Barclays Bank of New York v. Goldman

Decision Date22 June 1981
Docket Number80 Civ. 2546 (JMC).
PartiesBARCLAYS BANK OF NEW YORK, Plaintiff, v. Gordon GOLDMAN and Ruhama Goldman, Defendants and Third-Party Plaintiffs, v. DANKNER DIAMONDS (ISRAEL) LTD., Moshe Dankner and Yoram Dankner, Third-Party Defendants.
CourtU.S. District Court — Southern District of New York


Hawkins, Delafield & Wood, New York City (W. Cullen MacDonald and David B. Newman, New York City, of counsel), for plaintiff.

Szold & Brandwen, P. C., New York City (Alan G. Blumberg, New York City, of counsel), for defendants and third-party plaintiffs.

Marchi, Jaffe, Cohen, Crystal, Rosner & Katz, New York City (Ernest Allen Cohen, New York City, of counsel), for third-party defendants.


CANNELLA, District Judge:

Plaintiff's motion for summary judgment is granted. Fed.R.Civ.P. 56.

The third-party defendants' motion (1) to dismiss the complaint for lack of subject matter jurisdiction is denied, Fed.R.Civ.P. 12(b)(1), and (2) to dismiss the third-party complaint for insufficiency of service of process, failure to state a claim upon which relief can be granted, and failure to plead the circumstances constituting fraud with particularity, is granted in part and denied in part. Fed.R.Civ.P. 9(b), 12(b)(5), 12(b)(6).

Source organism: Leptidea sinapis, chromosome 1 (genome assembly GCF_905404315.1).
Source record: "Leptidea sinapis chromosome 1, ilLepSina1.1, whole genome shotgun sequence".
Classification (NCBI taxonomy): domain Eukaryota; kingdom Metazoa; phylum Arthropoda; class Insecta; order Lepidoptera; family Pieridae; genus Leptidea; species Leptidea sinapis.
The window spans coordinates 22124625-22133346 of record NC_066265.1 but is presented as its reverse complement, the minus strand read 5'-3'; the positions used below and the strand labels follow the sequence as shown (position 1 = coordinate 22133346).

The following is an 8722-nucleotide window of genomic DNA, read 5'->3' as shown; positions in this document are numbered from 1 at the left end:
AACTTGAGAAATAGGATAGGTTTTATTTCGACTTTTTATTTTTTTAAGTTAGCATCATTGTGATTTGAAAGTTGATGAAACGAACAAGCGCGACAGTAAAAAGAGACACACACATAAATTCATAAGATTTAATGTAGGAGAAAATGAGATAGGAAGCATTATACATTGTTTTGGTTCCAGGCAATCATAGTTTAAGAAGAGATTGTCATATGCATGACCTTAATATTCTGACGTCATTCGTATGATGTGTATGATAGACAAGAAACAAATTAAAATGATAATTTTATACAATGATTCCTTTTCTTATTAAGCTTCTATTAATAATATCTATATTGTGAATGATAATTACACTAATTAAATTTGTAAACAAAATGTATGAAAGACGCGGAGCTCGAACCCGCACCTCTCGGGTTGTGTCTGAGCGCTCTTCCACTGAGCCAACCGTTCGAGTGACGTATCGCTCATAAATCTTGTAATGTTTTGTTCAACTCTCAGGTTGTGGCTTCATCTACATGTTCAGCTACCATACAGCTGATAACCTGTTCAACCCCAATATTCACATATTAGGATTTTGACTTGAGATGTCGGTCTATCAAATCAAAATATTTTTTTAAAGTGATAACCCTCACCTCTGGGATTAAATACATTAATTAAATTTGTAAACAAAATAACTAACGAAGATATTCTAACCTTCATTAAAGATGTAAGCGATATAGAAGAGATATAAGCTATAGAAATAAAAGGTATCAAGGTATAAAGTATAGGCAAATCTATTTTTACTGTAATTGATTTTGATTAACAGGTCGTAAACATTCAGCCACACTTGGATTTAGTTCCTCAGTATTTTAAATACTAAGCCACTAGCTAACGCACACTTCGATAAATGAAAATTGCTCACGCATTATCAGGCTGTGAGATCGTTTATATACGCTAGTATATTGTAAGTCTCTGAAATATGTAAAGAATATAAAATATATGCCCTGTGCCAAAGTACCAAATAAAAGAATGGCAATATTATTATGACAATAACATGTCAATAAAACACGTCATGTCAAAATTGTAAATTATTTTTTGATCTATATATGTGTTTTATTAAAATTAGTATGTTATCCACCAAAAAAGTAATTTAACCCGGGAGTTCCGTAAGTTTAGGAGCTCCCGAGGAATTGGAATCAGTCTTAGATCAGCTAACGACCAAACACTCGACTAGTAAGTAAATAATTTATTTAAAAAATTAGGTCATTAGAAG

The third-party plaintiffs are granted leave to file an amended third-party complaint and to serve process on third-party defendant Dankner Diamonds (Israel) Ltd. within thirty days of the date of this Memorandum and Order.


Plaintiff Barclays Bank of New York "Barclays" or "Bank" brings this diversity action against defendants Gordon Goldman and Ruhama Goldman the "Goldmans"1 as guarantors of debts incurred by third-party defendant Dankner Diamonds (Israel) Ltd. "DDIL", a diamond importer and dealer. The Goldmans have counterclaimed for the return of certain payments they say they were not obligated to make, and have also commenced a third-party action for indemnity against DDIL, a corporation organized in Israel with its principal place of business in New York, Moshe Dankner, a citizen and resident of Israel, and Yoram Dankner, a resident of New York. Moshe is Yoram and Ruhama's father and Gordon is Ruhama's husband.